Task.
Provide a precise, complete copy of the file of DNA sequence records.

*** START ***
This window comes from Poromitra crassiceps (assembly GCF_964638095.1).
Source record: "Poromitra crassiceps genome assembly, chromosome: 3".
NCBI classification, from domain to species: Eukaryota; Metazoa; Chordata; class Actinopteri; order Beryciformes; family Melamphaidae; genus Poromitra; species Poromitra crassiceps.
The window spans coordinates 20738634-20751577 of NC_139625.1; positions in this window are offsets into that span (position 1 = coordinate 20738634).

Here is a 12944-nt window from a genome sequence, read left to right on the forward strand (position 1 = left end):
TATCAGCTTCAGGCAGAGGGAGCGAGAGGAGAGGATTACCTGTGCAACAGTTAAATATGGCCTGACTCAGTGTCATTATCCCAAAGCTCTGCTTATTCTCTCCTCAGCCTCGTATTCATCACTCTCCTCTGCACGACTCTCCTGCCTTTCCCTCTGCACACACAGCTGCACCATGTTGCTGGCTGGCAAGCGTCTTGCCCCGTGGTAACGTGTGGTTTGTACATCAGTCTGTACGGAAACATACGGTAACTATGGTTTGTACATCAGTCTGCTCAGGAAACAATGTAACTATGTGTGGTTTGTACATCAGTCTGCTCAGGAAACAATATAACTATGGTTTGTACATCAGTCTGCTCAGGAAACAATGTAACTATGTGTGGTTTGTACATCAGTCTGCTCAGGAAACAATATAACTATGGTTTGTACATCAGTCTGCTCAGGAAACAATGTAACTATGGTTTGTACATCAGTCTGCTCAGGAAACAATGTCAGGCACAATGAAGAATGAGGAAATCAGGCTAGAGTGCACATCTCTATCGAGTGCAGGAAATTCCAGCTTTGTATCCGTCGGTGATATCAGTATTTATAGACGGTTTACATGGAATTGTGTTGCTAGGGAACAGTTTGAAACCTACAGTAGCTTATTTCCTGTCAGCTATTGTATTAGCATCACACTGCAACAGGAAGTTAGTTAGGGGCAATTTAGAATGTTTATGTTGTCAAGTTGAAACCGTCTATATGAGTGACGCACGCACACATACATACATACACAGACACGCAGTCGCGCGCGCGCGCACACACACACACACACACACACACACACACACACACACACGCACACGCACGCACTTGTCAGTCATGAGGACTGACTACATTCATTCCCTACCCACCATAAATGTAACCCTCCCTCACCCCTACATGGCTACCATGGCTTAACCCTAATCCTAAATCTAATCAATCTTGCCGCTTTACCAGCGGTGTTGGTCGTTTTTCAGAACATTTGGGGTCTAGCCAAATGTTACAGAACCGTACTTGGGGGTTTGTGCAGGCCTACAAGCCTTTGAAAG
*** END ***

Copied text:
This window comes from Poromitra crassiceps (assembly GCF_964638095.1).
Source record: "Poromitra crassiceps genome assembly, chromosome: 3".
NCBI classification, from domain to species: Eukaryota; Metazoa; Chordata; class Actinopteri; order Beryciformes; family Melamphaidae; genus Poromitra; species Poromitra crassiceps.
The window spans coordinates 20738634-20751577 of NC_139625.1; positions in this window are offsets into that span (position 1 = coordinate 20738634).

Here is a 12944-nt window from a genome sequence, read left to right on the forward strand (position 1 = left end):
TATCAGCTTCAGGCAGAGGGAGCGAGAGGAGAGGATTACCTGTGCAACAGTTAAATATGGCCTGACTCAGTGTCATTATCCCAAAGCTCTGCTTATTCTCTCCTCAGCCTCGTATTCATCACTCTCCTCTGCACGACTCTCCTGCCTTTCCCTCTGCACACACAGCTGCACCATGTTGCTGGCTGGCAAGCGTCTTGCCCCGTGGTAACGTGTGGTTTGTACATCAGTCTGTACGGAAACATACGGTAACTATGGTTTGTACATCAGTCTGCTCAGGAAACAATGTAACTATGTGTGGTTTGTACATCAGTCTGCTCAGGAAACAATATAACTATGGTTTGTACATCAGTCTGCTCAGGAAACAATGTAACTATGTGTGGTTTGTACATCAGTCTGCTCAGGAAACAATATAACTATGGTTTGTACATCAGTCTGCTCAGGAAACAATGTAACTATGGTTTGTACATCAGTCTGCTCAGGAAACAATGTCAGGCACAATGAAGAATGAGGAAATCAGGCTAGAGTGCACATCTCTATCGAGTGCAGGAAATTCCAGCTTTGTATCCGTCGGTGATATCAGTATTTATAGACGGTTTACATGGAATTGTGTTGCTAGGGAACAGTTTGAAACCTACAGTAGCTTATTTCCTGTCAGCTATTGTATTAGCATCACACTGCAACAGGAAGTTAGTTAGGGGCAATTTAGAATGTTTATGTTGTCAAGTTGAAACCGTCTATATGAGTGACGCACGCACACATACATACATACACAGACACGCAGTCGCGCGCGCGCGCACACACACACACACACACACACACACACACACACACACACGCACACGCACGCACTTGTCAGTCATGAGGACTGACTACATTCATTCCCTACCCACCATAAATGTAACCCTCCCTCACCCCTACATGGCTACCATGGCTTAACCCTAATCCTAAATCTAATCAATCTTGCCGCTTTACCAGCGGTGTTGGTCGTTTTTCAGAACATTTGGGGTCTAGCCAAATGTTACAGAACCGTACTTGGGGGTTTGTGCAGGCCTACAAGCCTTTGAAAG